State v. Rheaume

Annotate this Case
State v. Rheaume (2004-166); 179 Vt. 39; 889 A.2d 711

2005 VT 106

[Filed 26-Aug-2005]

       NOTICE:  This opinion is subject to motions for reargument under
  V.R.A.P. 40 as well as formal revision before publication in the Vermont
  Reports.  Readers are requested to notify the Reporter of Decisions,
  Vermont Supreme Court, 109 State Street, Montpelier, Vermont 05609-0801 of
  any errors in order that corrections may be made before this opinion goes
  to press.

                                 2005 VT 106

                                No. 2004-166

  State of Vermont	                         Supreme Court

                                                 On Appeal from
       v.	                                 District Court of Vermont,
                                                 Unit No. 3, Franklin Circuit

  Adam Rheaume	                                 April Term, 2005

  Michael S. Kupersmith, J.

  William H. Sorrell, Attorney General, and John Treadwell, Assistant
    Attorney General, Montpelier for Plaintiff-Appellee.

  Matthew F. Valerio, Defender General, Henry Hinton, Appellate Defender, and
    Dawn Matthews, Montpelier, for Defendant-Appellant.

  PRESENT:  Reiber, C.J., Dooley, Johnson, Skoglund, JJ., and 
            Allen, C.J. (Ret.),  Specially Assigned

       ¶  1.  SKOGLUND, J.   Defendant Adam Rheaume entered a conditional
  plea of guilty to the charge of driving under the influence of intoxicating
  liquor (first offense) in violation of 23 V.S.A. § 1201.  Pursuant to the
  conditional plea, defendant preserved the right to appeal solely on the
  issue of whether a law enforcement officer's warrantless entry into the
  treatment area in a hospital emergency room violated defendant's rights
  under Chapter 1, Article 11 of the Vermont Constitution.  We hold that
  defendant did not have a reasonable expectation of privacy in the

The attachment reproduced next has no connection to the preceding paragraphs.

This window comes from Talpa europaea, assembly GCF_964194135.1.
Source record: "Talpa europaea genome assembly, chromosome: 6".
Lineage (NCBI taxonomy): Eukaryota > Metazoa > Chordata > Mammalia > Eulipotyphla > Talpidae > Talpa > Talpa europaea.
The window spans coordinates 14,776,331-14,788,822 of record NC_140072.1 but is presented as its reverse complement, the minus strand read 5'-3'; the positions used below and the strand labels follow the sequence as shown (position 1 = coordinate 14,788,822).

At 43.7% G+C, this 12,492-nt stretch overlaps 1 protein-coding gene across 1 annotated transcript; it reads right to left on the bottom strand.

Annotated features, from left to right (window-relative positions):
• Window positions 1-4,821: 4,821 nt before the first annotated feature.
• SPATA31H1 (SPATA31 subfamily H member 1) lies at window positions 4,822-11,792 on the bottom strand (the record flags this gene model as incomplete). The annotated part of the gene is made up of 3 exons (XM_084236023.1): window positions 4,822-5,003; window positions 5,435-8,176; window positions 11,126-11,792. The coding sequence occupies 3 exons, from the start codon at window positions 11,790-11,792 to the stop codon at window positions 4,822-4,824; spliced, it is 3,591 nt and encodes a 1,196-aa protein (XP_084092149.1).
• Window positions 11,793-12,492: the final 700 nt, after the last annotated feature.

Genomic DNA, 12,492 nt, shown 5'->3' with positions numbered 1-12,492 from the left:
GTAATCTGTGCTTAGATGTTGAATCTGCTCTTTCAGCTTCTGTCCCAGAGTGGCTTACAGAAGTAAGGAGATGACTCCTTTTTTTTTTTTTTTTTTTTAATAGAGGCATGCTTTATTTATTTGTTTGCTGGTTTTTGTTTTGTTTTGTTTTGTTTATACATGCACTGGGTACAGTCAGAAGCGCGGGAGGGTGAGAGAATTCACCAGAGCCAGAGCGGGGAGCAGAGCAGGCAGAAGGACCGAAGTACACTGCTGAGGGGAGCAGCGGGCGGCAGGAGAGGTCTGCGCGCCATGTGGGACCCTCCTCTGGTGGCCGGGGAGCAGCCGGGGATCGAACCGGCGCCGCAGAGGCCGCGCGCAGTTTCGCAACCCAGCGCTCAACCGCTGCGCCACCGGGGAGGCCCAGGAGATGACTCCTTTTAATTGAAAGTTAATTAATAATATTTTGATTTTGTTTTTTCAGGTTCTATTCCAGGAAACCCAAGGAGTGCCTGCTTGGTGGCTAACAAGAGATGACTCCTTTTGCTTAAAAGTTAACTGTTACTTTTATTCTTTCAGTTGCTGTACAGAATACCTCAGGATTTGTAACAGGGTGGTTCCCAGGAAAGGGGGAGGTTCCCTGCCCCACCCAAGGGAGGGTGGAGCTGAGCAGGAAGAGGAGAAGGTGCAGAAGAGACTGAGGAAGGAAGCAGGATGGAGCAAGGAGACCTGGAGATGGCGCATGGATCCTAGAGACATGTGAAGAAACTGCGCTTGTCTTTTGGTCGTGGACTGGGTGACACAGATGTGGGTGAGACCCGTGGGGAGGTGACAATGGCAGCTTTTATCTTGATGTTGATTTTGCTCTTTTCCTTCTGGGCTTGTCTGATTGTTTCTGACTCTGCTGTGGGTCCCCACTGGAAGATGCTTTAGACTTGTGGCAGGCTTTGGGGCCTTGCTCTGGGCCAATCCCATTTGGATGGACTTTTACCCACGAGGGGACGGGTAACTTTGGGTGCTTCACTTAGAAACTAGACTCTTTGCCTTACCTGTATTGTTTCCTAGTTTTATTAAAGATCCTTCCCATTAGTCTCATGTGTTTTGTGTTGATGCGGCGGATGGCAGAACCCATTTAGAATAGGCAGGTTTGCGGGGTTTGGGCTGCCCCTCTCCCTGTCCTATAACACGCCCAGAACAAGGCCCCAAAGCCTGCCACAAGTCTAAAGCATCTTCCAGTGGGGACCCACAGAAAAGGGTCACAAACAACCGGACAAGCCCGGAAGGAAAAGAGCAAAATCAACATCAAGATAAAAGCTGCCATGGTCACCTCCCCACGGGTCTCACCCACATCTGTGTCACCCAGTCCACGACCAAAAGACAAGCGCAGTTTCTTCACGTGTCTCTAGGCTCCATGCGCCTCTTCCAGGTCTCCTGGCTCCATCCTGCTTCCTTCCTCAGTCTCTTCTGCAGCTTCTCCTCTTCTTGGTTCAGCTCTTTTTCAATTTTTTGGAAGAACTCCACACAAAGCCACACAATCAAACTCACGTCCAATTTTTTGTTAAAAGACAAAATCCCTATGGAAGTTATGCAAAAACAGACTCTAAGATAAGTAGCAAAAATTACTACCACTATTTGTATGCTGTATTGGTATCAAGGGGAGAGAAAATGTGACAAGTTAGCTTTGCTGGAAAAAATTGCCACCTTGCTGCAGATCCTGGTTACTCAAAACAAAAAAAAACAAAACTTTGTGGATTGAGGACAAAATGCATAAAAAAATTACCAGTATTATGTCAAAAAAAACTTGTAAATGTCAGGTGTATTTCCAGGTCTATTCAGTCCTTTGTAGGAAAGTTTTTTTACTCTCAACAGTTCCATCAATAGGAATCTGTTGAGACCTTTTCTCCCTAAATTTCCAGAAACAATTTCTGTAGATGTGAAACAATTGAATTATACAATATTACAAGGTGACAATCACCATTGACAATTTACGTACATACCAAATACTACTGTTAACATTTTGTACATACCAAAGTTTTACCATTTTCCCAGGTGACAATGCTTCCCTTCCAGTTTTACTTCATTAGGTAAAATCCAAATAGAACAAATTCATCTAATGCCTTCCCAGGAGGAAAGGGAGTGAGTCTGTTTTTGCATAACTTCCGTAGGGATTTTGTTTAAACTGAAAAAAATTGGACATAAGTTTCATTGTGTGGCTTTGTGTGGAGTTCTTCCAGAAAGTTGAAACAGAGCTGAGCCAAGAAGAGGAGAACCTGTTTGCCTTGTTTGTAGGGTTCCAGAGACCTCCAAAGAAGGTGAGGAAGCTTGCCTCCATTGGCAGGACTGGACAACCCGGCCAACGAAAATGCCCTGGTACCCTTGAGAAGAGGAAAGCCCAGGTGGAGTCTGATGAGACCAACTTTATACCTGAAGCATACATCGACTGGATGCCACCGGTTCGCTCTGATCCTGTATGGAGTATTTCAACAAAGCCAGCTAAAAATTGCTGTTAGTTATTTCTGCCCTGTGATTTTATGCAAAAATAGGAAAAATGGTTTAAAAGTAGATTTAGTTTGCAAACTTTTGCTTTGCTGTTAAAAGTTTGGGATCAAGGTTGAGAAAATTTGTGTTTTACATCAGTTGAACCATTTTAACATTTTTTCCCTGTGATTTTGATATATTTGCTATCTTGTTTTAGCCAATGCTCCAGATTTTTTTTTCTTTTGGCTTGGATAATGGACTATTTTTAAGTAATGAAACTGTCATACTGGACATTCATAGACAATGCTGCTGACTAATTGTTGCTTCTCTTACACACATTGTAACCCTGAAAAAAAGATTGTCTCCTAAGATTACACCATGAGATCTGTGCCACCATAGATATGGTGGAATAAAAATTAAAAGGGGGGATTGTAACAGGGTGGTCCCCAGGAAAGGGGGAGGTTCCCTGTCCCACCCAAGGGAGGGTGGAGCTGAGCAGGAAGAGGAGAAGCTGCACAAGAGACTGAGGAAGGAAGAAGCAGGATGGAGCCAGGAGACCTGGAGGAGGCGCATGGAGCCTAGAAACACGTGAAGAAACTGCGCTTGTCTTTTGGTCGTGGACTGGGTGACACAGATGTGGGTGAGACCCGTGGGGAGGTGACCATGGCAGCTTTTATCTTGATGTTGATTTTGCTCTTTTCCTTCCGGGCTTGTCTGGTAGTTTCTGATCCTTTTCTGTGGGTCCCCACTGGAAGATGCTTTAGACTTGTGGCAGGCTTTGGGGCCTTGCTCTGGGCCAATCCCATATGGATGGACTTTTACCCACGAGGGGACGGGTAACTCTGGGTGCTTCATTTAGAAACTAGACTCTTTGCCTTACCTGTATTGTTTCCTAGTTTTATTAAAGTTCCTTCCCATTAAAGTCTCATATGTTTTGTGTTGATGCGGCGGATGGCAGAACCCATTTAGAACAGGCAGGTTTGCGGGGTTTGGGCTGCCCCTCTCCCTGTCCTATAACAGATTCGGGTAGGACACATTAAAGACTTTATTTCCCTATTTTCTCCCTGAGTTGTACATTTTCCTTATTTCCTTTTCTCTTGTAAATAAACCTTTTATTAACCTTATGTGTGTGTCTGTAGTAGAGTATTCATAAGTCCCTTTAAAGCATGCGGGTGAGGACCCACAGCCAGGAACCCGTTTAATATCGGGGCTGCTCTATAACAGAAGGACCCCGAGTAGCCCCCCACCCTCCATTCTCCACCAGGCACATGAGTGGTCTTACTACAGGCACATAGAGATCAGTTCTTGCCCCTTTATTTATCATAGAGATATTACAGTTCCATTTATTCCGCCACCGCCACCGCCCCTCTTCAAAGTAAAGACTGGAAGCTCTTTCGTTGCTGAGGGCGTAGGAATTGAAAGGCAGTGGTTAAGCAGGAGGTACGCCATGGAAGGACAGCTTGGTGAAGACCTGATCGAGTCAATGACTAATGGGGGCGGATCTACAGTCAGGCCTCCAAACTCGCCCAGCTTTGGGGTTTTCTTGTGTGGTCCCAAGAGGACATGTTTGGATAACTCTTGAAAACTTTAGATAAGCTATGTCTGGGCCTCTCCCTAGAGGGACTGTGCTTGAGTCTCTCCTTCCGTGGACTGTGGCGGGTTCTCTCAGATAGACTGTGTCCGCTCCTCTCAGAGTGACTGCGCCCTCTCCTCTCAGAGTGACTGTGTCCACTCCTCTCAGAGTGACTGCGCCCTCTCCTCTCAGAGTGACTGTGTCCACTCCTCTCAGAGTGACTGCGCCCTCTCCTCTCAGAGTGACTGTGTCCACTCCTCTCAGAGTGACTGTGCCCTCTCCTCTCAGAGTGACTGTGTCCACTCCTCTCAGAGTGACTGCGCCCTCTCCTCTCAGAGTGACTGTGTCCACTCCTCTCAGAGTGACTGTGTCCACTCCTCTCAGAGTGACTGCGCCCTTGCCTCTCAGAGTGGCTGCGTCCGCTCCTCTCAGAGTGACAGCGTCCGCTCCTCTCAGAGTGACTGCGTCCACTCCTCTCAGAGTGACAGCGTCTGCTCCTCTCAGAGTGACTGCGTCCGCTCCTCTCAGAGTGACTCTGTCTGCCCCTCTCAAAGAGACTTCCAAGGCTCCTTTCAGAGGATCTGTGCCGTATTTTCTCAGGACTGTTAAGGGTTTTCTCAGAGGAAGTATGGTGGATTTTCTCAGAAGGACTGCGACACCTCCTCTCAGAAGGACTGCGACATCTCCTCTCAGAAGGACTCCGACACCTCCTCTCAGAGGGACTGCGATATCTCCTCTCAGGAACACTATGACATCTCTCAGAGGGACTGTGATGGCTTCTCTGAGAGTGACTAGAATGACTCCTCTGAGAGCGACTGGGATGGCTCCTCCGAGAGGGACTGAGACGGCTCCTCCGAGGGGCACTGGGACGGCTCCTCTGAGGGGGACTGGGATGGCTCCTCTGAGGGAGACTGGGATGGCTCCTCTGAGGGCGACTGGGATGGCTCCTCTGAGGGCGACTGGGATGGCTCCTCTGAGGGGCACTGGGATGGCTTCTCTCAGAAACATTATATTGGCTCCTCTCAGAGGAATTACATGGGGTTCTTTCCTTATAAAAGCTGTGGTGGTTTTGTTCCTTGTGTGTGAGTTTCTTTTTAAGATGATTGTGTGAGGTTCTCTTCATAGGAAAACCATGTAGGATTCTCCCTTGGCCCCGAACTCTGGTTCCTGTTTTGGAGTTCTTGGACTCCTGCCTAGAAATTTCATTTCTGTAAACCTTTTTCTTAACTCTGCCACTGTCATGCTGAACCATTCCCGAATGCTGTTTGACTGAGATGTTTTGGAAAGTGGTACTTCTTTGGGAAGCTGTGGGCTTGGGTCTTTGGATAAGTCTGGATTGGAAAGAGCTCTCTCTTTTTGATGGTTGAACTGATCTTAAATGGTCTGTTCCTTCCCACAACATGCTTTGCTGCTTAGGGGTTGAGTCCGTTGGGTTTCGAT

hospital's emergency room treatment area.  Accordingly, we affirm the
  ruling of the trial court. 
       ¶  2.  On May 19, 2002, defendant was involved in a single-car
  accident in the Town of Highgate and was transported to the Northwest
  Medical Center in St. Albans for treatment of his injuries.  Rescue
  personnel at the scene of the accident informed State Trooper Jeffrey Smith
  that defendant was likely intoxicated.  Trooper Smith then proceeded to the
  nurses' station in the hospital's emergency department, where he asked for
  permission to see defendant.  The hospital's official written policy
  considers law enforcement officers to be "authorized personnel" who are
  permitted access into the emergency room as long as their presence does not
  interfere with ongoing treatment of a patient.  In addition to doctors,
  nurses, and patients, clerical staff, housekeeping staff, facilities staff,
  family, and other agencies may also be present in the emergency room area.

       ¶  3.  The nurse on duty directed Trooper Smith to the "trauma room,"
  which is located within the emergency room roughly fifteen to twenty feet
  from the nurses' station and consists of two patient beds that can be
  separated by a curtain.  The door to the trauma room was open, and Trooper
  Smith entered without asking defendant's permission.  Defendant was lying
  on a gurney.  Trooper Smith observed cuts to defendant's lip and tongue, as
  well as gauze wrapped around his bleeding hands.
       ¶  4.  After informing defendant of his Miranda rights, Trooper
  Smith asked defendant if he would be willing to discuss the accident. 
  Defendant refused to speak with the officer because he was in too much
  pain.  Trooper Smith then advised defendant of his rights under the implied
  consent law and asked defendant to provide a blood sample.  Defendant
  refused, and Trooper Smith then cited defendant for DUI.  At some point
  before defendant was removed from the trauma room for X-rays, he yelled out
  that he knew the officer was there to give him a DUI and that he would not
  have been drinking and driving were it not for a fight at a party he